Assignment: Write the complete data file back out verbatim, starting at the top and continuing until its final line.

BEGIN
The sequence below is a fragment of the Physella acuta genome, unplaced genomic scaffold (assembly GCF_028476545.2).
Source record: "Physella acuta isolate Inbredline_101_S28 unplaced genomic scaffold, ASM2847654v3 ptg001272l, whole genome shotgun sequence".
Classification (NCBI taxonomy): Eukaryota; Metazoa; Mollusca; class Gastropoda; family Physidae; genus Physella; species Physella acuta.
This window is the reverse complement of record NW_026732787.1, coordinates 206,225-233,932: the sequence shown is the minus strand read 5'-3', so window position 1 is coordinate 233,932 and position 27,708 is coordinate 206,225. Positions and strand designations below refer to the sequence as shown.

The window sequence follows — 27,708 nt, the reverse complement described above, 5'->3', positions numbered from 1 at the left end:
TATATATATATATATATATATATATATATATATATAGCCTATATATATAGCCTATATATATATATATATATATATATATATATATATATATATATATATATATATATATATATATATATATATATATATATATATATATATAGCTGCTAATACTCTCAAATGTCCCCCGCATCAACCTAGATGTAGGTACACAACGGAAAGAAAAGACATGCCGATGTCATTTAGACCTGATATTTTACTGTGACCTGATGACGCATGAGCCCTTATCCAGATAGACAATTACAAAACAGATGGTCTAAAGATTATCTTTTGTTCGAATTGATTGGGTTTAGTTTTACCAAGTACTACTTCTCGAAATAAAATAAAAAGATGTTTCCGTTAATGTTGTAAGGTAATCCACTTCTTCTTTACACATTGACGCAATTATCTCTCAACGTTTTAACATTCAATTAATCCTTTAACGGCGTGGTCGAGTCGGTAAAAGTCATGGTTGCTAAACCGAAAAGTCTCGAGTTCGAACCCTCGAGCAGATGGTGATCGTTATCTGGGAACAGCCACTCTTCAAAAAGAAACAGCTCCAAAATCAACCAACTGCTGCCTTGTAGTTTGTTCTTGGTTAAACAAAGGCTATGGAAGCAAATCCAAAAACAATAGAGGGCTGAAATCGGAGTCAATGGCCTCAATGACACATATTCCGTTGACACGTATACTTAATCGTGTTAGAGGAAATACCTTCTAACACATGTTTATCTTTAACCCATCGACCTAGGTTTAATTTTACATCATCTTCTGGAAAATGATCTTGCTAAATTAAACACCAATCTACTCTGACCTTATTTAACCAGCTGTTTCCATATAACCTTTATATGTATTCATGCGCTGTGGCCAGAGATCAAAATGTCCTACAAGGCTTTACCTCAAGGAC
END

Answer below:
The sequence below is a fragment of the Physella acuta genome, unplaced genomic scaffold (assembly GCF_028476545.2).
Source record: "Physella acuta isolate Inbredline_101_S28 unplaced genomic scaffold, ASM2847654v3 ptg001272l, whole genome shotgun sequence".
Classification (NCBI taxonomy): Eukaryota; Metazoa; Mollusca; class Gastropoda; family Physidae; genus Physella; species Physella acuta.
This window is the reverse complement of record NW_026732787.1, coordinates 206,225-233,932: the sequence shown is the minus strand read 5'-3', so window position 1 is coordinate 233,932 and position 27,708 is coordinate 206,225. Positions and strand designations below refer to the sequence as shown.

The window sequence follows — 27,708 nt, the reverse complement described above, 5'->3', positions numbered from 1 at the left end:
TATATATATATATATATATATATATATATATATATAGCCTATATATATAGCCTATATATATATATATATATATATATATATATATATATATATATATATATATATATATATATATATATATATATATATATATATATATATAGCTGCTAATACTCTCAAATGTCCCCCGCATCAACCTAGATGTAGGTACACAACGGAAAGAAAAGACATGCCGATGTCATTTAGACCTGATATTTTACTGTGACCTGATGACGCATGAGCCCTTATCCAGATAGACAATTACAAAACAGATGGTCTAAAGATTATCTTTTGTTCGAATTGATTGGGTTTAGTTTTACCAAGTACTACTTCTCGAAATAAAATAAAAAGATGTTTCCGTTAATGTTGTAAGGTAATCCACTTCTTCTTTACACATTGACGCAATTATCTCTCAACGTTTTAACATTCAATTAATCCTTTAACGGCGTGGTCGAGTCGGTAAAAGTCATGGTTGCTAAACCGAAAAGTCTCGAGTTCGAACCCTCGAGCAGATGGTGATCGTTATCTGGGAACAGCCACTCTTCAAAAAGAAACAGCTCCAAAATCAACCAACTGCTGCCTTGTAGTTTGTTCTTGGTTAAACAAAGGCTATGGAAGCAAATCCAAAAACAATAGAGGGCTGAAATCGGAGTCAATGGCCTCAATGACACATATTCCGTTGACACGTATACTTAATCGTGTTAGAGGAAATACCTTCTAACACATGTTTATCTTTAACCCATCGACCTAGGTTTAATTTTACATCATCTTCTGGAAAATGATCTTGCTAAATTAAACACCAATCTACTCTGACCTTATTTAACCAGCTGTTTCCATATAACCTTTATATGTATTCATGCGCTGTGGCCAGAGATCAAAATGTCCTACAAGGCTTTACCTCAAGGAC